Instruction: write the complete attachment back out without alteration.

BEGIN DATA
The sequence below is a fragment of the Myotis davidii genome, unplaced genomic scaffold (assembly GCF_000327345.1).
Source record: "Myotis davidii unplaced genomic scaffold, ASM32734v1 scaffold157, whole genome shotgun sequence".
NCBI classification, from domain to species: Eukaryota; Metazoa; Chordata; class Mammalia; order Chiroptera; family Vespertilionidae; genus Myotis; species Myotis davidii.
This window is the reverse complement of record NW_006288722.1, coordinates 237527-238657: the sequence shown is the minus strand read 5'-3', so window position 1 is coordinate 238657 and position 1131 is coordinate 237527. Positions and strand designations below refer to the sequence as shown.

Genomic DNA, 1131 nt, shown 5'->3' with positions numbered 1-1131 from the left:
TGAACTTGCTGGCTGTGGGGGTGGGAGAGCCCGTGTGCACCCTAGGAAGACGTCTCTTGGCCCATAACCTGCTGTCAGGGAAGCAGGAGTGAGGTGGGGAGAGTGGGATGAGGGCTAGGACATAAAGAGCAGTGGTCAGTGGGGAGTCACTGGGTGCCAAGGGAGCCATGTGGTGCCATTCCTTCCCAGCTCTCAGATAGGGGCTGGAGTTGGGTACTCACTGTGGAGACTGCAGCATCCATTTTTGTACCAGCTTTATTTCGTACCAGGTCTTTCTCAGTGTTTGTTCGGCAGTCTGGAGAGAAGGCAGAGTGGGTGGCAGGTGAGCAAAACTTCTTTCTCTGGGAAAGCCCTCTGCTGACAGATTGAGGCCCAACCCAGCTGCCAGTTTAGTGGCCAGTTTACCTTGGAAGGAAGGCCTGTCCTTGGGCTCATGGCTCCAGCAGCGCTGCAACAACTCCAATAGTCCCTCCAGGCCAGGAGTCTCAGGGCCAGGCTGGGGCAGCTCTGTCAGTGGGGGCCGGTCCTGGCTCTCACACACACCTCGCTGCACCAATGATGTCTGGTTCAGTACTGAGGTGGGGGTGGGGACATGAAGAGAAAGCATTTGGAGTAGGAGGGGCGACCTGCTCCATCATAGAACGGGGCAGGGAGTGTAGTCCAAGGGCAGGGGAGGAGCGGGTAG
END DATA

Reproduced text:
The sequence below is a fragment of the Myotis davidii genome, unplaced genomic scaffold (assembly GCF_000327345.1).
Source record: "Myotis davidii unplaced genomic scaffold, ASM32734v1 scaffold157, whole genome shotgun sequence".
NCBI classification, from domain to species: Eukaryota; Metazoa; Chordata; class Mammalia; order Chiroptera; family Vespertilionidae; genus Myotis; species Myotis davidii.
This window is the reverse complement of record NW_006288722.1, coordinates 237527-238657: the sequence shown is the minus strand read 5'-3', so window position 1 is coordinate 238657 and position 1131 is coordinate 237527. Positions and strand designations below refer to the sequence as shown.

Genomic DNA, 1131 nt, shown 5'->3' with positions numbered 1-1131 from the left:
TGAACTTGCTGGCTGTGGGGGTGGGAGAGCCCGTGTGCACCCTAGGAAGACGTCTCTTGGCCCATAACCTGCTGTCAGGGAAGCAGGAGTGAGGTGGGGAGAGTGGGATGAGGGCTAGGACATAAAGAGCAGTGGTCAGTGGGGAGTCACTGGGTGCCAAGGGAGCCATGTGGTGCCATTCCTTCCCAGCTCTCAGATAGGGGCTGGAGTTGGGTACTCACTGTGGAGACTGCAGCATCCATTTTTGTACCAGCTTTATTTCGTACCAGGTCTTTCTCAGTGTTTGTTCGGCAGTCTGGAGAGAAGGCAGAGTGGGTGGCAGGTGAGCAAAACTTCTTTCTCTGGGAAAGCCCTCTGCTGACAGATTGAGGCCCAACCCAGCTGCCAGTTTAGTGGCCAGTTTACCTTGGAAGGAAGGCCTGTCCTTGGGCTCATGGCTCCAGCAGCGCTGCAACAACTCCAATAGTCCCTCCAGGCCAGGAGTCTCAGGGCCAGGCTGGGGCAGCTCTGTCAGTGGGGGCCGGTCCTGGCTCTCACACACACCTCGCTGCACCAATGATGTCTGGTTCAGTACTGAGGTGGGGGTGGGGACATGAAGAGAAAGCATTTGGAGTAGGAGGGGCGACCTGCTCCATCATAGAACGGGGCAGGGAGTGTAGTCCAAGGGCAGGGGAGGAGCGGGTAG